Wednesday, October 3

Sampson: Choking in the Ryder Cup

By Curt Sampson

Copyright © Curt Sampson. All rights reserved. Used with permission.

FOR THOSE WHO ENJOY WATCHING SOMEONE else’s disaster, we now approach a golden age. This past week the biennial competition between all-star teams of golf professionals called the Ryder Cup took place. Since it became competitive in 1985—that is, when Team Europe won after a long and boring losing streak—the Cup has overflowed with examples of gracelessness under pressure.

Recently I made myself expert in the amazingly efficient ways the Ryder Cup can make the world’s best golfers dissolve like after dinner mints. My test case was the 1991 edition of the exhibition, nicknamed then The War by the Shore—which is, not coincidentally, the name of my new book. Until now, no Ryder Cup has been as purely agonizing for its participants. Reviewing that collection of missed putts, hopeless swings, and weeping—even from the winners—I wondered how high the stakes must be for elite athletes to forget skills they’d practiced to the point of instinct.

“Mostly I remember fear,” recalls John Garrity, who covered the War by the Shore for Sports Illustrated. “I had seen nervous golfers before but nothing like the boys of Kiawah Island. Even the best players approached with resentment and anxiety. Nobody wanted to be the goat.”

Why that particular Ryder Cup was so fraught had to do with a sudden, shocking US losing streak; the contentious personalities involved (Mr. Azinger, meet Mr. Ballesteros); the overlay of uber-patriotism in the aftermath of the Gulf War; and the hardest course in the world, a field of play designed to magnify mistakes. But as we recall the whys, we should not miss a chance to contemplate the whats.

The symptoms of choking, of course, are not confined to the neck. The word evokes images of food blockage and nooses, and that’s pretty much the feeling—but not all of it. Lungs that have done nothing more strenuous that walk from here to there heave like they’ve just run an 880 in a track meet with peckish wolves. The wildly beating heart is as a just-caught fish flopping on the dock. The mouth is dry, arid even, while hands suddenly sweat like Nixon during Watergate. The gastro-intestinal tract…well, I don’t want to talk about the gastro-intestinal tract.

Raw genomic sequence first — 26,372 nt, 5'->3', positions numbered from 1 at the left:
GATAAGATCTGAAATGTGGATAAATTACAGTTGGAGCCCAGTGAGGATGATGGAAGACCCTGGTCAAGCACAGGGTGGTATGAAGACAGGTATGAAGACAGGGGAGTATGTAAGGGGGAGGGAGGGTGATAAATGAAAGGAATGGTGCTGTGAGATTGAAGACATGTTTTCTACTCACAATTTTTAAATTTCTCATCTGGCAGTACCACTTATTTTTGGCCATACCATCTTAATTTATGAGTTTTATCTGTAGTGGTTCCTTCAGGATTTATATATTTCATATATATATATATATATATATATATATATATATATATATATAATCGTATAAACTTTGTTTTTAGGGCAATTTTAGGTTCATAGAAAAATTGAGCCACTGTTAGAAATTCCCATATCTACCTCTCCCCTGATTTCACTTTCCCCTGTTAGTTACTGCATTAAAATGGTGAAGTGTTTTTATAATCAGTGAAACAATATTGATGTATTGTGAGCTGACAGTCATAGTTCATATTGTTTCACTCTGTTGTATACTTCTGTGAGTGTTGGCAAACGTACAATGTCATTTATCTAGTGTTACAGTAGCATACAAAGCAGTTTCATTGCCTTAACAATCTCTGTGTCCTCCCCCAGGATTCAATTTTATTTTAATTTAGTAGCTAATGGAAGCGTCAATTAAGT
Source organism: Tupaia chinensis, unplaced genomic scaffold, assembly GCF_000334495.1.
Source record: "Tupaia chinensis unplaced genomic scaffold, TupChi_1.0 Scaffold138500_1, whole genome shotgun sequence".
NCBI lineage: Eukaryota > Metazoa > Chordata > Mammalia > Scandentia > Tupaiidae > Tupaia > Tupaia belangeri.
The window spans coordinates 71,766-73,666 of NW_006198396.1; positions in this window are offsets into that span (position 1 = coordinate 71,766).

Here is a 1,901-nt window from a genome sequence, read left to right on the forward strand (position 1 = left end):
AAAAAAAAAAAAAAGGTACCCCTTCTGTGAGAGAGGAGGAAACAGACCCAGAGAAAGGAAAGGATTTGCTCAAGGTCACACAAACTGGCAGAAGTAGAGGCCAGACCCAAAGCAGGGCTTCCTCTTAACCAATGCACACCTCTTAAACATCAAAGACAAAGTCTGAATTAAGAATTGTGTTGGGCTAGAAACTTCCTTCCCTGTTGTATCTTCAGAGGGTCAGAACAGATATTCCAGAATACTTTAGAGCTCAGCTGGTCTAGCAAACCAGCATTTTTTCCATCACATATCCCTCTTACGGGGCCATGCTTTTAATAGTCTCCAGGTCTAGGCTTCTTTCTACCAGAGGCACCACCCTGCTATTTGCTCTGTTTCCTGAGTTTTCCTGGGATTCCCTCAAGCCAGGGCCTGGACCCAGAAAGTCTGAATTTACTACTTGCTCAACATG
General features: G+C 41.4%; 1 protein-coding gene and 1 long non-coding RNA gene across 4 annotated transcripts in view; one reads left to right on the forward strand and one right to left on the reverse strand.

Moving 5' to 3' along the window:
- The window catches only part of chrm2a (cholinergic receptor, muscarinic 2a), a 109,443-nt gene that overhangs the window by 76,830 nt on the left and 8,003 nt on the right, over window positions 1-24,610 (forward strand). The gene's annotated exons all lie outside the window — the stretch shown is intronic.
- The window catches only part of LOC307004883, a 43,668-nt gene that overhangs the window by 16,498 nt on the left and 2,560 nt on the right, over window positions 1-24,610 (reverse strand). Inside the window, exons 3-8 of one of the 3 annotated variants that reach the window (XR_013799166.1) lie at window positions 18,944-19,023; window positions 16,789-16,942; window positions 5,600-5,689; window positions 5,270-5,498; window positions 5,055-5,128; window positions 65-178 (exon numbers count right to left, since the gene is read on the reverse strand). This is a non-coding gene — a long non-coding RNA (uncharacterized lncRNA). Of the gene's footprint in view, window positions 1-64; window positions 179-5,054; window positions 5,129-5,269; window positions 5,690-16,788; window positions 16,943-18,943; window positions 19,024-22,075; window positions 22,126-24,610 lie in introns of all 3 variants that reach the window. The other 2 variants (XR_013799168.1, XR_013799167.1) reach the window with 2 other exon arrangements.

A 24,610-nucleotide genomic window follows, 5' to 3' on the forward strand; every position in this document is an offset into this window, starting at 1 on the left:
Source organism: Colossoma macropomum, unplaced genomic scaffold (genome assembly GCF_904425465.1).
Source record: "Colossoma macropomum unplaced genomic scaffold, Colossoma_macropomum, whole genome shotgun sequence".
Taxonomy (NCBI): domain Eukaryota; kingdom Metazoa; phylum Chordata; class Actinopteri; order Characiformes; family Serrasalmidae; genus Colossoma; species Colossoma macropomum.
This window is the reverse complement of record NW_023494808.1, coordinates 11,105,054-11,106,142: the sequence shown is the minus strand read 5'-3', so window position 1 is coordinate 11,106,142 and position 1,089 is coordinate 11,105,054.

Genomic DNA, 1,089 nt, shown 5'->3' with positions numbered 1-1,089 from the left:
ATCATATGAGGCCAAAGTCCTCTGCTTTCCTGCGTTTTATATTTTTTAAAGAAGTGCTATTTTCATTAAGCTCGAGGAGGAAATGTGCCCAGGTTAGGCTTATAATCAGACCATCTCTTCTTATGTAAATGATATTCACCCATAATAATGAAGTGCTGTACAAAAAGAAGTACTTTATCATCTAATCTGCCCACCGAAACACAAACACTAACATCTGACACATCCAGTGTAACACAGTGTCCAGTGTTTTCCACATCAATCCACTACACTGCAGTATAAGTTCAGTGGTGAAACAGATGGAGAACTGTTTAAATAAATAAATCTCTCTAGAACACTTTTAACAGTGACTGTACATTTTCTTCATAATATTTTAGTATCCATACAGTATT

Tennis reminds us of another failing body part with a delightful metaphor. Players so overcome by nervousness that they are unable to hit the final shot to win a match are said to have “cement elbow.”

Head, hands, heart, elbow: whatever cruel jokes the rest of the body plays, the real center of tension is in the center of the skull.

As I searched for meaning in the episodes of shocking failure in the ’91 Ryder Cup, I came upon David Eagleton, the neuro-anatomy professor who wrote Incognito: The Secret Life of the Brain. I read and have kept re-reading Chapter 5, entitled “The Brain is a Team of Rivals.” In this theory, a mind-boggling number of neural pathways—I just think of them as voices—compete to have their way. They do not co-operate, and there is no wise arbiter evaluating the competing claims. If the stakes are high enough, if the fear is real enough, and the voices loud enough, randomness prevails.

Neural chaos reigned during the excruciatingly entertaining war by the Kiawah Island shore in September 1991. We saw something similar this past weekend. Performers we perceive as immune from pressure hear voices.

Curt Sampson is a bestselling author whose new book is The War on the Shore: The Incomparable Drama of the 1991 Ryder Cup. Learn more about Curt and his books at

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